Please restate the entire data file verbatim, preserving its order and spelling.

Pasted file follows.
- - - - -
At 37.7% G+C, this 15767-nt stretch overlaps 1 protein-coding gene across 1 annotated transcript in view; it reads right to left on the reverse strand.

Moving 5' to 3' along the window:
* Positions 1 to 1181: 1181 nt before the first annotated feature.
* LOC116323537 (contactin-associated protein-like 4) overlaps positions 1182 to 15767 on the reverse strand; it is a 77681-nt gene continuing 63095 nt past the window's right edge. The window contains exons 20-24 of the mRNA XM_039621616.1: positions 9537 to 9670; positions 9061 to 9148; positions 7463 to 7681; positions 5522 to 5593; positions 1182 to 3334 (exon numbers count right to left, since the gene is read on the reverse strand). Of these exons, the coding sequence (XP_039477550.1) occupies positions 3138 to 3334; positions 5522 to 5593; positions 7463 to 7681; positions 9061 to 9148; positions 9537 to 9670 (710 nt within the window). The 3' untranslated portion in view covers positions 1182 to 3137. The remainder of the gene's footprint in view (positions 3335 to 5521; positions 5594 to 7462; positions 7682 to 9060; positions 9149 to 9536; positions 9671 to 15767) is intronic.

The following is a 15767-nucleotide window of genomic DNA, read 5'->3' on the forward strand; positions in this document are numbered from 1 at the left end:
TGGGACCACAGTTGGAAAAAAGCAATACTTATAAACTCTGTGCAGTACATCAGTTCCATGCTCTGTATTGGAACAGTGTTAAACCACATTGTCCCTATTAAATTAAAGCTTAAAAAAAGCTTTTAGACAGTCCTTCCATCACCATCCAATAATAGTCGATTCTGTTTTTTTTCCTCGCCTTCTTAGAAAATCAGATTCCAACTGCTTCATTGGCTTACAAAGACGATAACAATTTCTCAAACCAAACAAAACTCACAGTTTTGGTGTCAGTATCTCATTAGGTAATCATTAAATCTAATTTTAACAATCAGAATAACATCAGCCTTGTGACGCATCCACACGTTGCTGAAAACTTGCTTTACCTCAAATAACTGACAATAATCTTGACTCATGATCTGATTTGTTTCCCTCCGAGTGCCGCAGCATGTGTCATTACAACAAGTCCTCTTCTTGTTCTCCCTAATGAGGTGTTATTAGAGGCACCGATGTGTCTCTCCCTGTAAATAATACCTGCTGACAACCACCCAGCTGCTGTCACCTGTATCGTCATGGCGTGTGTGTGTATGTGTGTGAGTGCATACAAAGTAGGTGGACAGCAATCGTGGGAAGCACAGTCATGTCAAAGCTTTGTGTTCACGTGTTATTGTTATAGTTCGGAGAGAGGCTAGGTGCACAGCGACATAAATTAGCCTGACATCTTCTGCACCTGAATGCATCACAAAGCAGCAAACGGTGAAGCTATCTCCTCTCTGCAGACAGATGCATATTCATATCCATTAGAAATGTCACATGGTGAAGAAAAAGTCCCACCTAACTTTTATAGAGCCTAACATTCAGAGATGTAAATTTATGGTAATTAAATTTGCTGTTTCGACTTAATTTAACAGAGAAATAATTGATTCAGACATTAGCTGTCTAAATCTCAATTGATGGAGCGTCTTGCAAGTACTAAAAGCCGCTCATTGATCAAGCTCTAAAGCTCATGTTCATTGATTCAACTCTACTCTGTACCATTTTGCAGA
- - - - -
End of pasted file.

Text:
At 37.7% G+C, this 15767-nt stretch overlaps 1 protein-coding gene across 1 annotated transcript in view; it reads right to left on the reverse strand.

Moving 5' to 3' along the window:
* Positions 1 to 1181: 1181 nt before the first annotated feature.
* LOC116323537 (contactin-associated protein-like 4) overlaps positions 1182 to 15767 on the reverse strand; it is a 77681-nt gene continuing 63095 nt past the window's right edge. The window contains exons 20-24 of the mRNA XM_039621616.1: positions 9537 to 9670; positions 9061 to 9148; positions 7463 to 7681; positions 5522 to 5593; positions 1182 to 3334 (exon numbers count right to left, since the gene is read on the reverse strand). Of these exons, the coding sequence (XP_039477550.1) occupies positions 3138 to 3334; positions 5522 to 5593; positions 7463 to 7681; positions 9061 to 9148; positions 9537 to 9670 (710 nt within the window). The 3' untranslated portion in view covers positions 1182 to 3137. The remainder of the gene's footprint in view (positions 3335 to 5521; positions 5594 to 7462; positions 7682 to 9060; positions 9149 to 9536; positions 9671 to 15767) is intronic.

The following is a 15767-nucleotide window of genomic DNA, read 5'->3' on the forward strand; positions in this document are numbered from 1 at the left end:
TGGGACCACAGTTGGAAAAAAGCAATACTTATAAACTCTGTGCAGTACATCAGTTCCATGCTCTGTATTGGAACAGTGTTAAACCACATTGTCCCTATTAAATTAAAGCTTAAAAAAAGCTTTTAGACAGTCCTTCCATCACCATCCAATAATAGTCGATTCTGTTTTTTTTCCTCGCCTTCTTAGAAAATCAGATTCCAACTGCTTCATTGGCTTACAAAGACGATAACAATTTCTCAAACCAAACAAAACTCACAGTTTTGGTGTCAGTATCTCATTAGGTAATCATTAAATCTAATTTTAACAATCAGAATAACATCAGCCTTGTGACGCATCCACACGTTGCTGAAAACTTGCTTTACCTCAAATAACTGACAATAATCTTGACTCATGATCTGATTTGTTTCCCTCCGAGTGCCGCAGCATGTGTCATTACAACAAGTCCTCTTCTTGTTCTCCCTAATGAGGTGTTATTAGAGGCACCGATGTGTCTCTCCCTGTAAATAATACCTGCTGACAACCACCCAGCTGCTGTCACCTGTATCGTCATGGCGTGTGTGTGTATGTGTGTGAGTGCATACAAAGTAGGTGGACAGCAATCGTGGGAAGCACAGTCATGTCAAAGCTTTGTGTTCACGTGTTATTGTTATAGTTCGGAGAGAGGCTAGGTGCACAGCGACATAAATTAGCCTGACATCTTCTGCACCTGAATGCATCACAAAGCAGCAAACGGTGAAGCTATCTCCTCTCTGCAGACAGATGCATATTCATATCCATTAGAAATGTCACATGGTGAAGAAAAAGTCCCACCTAACTTTTATAGAGCCTAACATTCAGAGATGTAAATTTATGGTAATTAAATTTGCTGTTTCGACTTAATTTAACAGAGAAATAATTGATTCAGACATTAGCTGTCTAAATCTCAATTGATGGAGCGTCTTGCAAGTACTAAAAGCCGCTCATTGATCAAGCTCTAAAGCTCATGTTCATTGATTCAACTCTACTCTGTACCATTTTGCAGA